Fashion retail’s track record of embracing technological change is patchy. The apparel specialists channel was one of the slowest to fully adopt online retail, with leading chains such as H&M, Zara and Gap (outside the US) only making the leap in late 2010. Another leading chain, Primark, is still to launch a transactional website. Although it became clear that going online was becoming an essential survival tactic in order to stop consumers defecting to rival brands, question marks over whether online sales would strengthen overall turnover or simply cannibalise store operations, added to the extra logistical challenges for apparel retailers because of a high rate of product returns and rapid stock turnover, meant that many chains viewed a move online with reluctance.
Social networking is a vast resource which is being used effectively by brands across the spectrum, from Burberry to New Look, but knowing which sites to target and how to approach them – not to mention how to measure the returns on all the time and money invested – is another question that retailers are wrestling with. Early disappointments, such as American Apparel’s virtual store in the Second Life alternative universe, which was later virtually shuttered when Second Life lost its cachet, demonstrated the pitfalls of investing in the new digital world.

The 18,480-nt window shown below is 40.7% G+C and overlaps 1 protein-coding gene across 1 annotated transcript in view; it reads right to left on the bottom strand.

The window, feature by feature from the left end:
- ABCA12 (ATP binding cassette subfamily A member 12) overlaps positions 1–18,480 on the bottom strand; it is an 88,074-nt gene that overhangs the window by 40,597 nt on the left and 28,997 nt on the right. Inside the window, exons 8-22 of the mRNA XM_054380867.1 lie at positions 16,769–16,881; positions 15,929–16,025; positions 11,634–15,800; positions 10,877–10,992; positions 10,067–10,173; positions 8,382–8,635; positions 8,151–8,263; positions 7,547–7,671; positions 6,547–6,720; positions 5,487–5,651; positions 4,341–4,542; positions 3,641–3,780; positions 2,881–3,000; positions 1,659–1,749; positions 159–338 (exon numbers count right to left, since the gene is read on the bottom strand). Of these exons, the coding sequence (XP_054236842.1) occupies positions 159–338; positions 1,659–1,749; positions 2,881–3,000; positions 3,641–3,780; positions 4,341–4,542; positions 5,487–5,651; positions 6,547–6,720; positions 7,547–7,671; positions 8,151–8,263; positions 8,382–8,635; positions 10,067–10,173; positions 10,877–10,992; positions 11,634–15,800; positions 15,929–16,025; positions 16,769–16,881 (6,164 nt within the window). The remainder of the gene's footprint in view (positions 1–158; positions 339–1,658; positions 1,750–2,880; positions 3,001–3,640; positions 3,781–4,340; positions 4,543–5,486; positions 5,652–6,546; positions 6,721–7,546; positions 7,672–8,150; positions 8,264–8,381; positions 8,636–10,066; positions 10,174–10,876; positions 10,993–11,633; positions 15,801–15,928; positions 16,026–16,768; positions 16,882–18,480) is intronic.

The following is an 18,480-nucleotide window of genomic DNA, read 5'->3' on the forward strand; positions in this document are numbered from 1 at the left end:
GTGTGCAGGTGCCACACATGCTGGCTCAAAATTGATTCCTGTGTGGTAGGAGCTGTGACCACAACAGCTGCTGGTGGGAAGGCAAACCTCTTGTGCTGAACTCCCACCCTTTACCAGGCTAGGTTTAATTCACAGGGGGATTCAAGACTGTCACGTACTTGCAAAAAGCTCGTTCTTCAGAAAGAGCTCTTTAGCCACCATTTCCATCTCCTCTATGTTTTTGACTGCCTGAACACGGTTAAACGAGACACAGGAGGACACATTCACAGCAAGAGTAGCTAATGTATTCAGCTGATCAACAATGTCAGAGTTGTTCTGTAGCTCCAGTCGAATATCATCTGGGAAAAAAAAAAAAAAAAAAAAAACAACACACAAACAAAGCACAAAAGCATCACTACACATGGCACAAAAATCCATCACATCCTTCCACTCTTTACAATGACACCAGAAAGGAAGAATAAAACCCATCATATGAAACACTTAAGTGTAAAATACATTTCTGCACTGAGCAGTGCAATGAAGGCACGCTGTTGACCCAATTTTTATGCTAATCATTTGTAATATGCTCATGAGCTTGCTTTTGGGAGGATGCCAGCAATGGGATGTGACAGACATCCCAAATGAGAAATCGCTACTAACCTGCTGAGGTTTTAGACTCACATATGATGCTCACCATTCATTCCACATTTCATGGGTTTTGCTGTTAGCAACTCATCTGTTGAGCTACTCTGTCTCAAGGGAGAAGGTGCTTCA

So, not only is this a channel grappling with a host of new elements in a new environment, but it is doing so against the backdrop of a difficult economic landscape which allows little room for error. Perhaps there is some justification for fashion retailers to look for so long before leaping, but it means that opportunities to make enormous improvements in the business model are going begging.